This may indicate that Hollywood liberalism is more of a social-convention than a deeply-held political philosophy, at least for many. They don't care about issues; they just want to be on the hip, hot side.
I guess we probably pretty much knew that already, but it's nice to have some empircal confirmation.
— Ace Sounds like we've got a few days left to explain to him the benefits of American incarceration, and how long it typically takes America to execute a murderer.
I can't find the link now, but I'm pretty sure I just read an article stating the CIA was "stepping up" its interrogations of Saddam. If I'm wrong about that, sorry.
— Ace That was the allegation from the left.
Somehow I have this feeling that this album will fail to in fact "rock the house."
— Ace Not only a fuckin' prick, but an absurd one:
ISTANBUL, Turkey -- French President Jacques Chirac said Monday that President Bush went "too far" by saying the European Union should admit Turkey, and he added that Bush commenting on Turkish-EU relations was like a French leader commenting on U.S.-Mexican ties.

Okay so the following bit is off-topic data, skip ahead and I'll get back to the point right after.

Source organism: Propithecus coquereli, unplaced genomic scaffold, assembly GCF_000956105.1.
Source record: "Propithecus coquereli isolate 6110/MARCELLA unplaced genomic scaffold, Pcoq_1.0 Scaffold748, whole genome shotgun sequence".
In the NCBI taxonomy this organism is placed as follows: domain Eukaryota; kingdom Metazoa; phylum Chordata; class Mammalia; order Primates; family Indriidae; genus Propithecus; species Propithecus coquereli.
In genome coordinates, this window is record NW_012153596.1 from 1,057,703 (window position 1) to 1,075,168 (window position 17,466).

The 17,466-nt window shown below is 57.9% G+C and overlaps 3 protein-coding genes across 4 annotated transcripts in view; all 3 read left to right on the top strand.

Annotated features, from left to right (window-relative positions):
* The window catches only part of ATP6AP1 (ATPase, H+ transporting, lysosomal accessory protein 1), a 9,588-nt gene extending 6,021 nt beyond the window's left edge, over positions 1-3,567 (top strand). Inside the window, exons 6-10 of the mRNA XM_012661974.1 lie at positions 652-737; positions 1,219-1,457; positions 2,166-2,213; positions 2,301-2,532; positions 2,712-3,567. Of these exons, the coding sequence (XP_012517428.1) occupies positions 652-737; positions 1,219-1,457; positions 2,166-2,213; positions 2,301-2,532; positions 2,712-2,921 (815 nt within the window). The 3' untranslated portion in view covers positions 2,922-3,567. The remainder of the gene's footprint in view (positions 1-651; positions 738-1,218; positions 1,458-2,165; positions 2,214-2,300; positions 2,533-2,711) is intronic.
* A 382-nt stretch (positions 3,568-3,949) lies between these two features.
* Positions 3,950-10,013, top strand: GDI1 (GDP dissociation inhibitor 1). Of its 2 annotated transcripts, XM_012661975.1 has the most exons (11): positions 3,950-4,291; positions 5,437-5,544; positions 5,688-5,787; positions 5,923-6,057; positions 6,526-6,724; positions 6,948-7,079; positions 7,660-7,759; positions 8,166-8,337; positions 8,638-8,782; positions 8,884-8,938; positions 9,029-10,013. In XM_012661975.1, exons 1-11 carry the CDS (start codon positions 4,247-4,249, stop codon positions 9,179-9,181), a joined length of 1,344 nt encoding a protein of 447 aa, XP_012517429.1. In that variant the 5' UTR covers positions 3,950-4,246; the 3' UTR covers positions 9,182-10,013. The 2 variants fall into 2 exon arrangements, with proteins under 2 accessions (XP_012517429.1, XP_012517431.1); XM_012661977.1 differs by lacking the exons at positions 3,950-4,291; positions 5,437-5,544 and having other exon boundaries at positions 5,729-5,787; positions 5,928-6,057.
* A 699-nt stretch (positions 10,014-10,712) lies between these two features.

"If President Bush really said that in the way that I read, then not only did he go too far, but he went into territory that isn't his," Chirac said.
"It's a bit like if I told the United States how they should manage their relations with Mexico."
It's also a bit like the French telling the United States how we should "manage our relations" with Iraq.
So, let me get this straight: France is free to comment upon all US foreign policuy questions, and in fact actively impede us at every turn, even when the "territory" in question does not belong to France.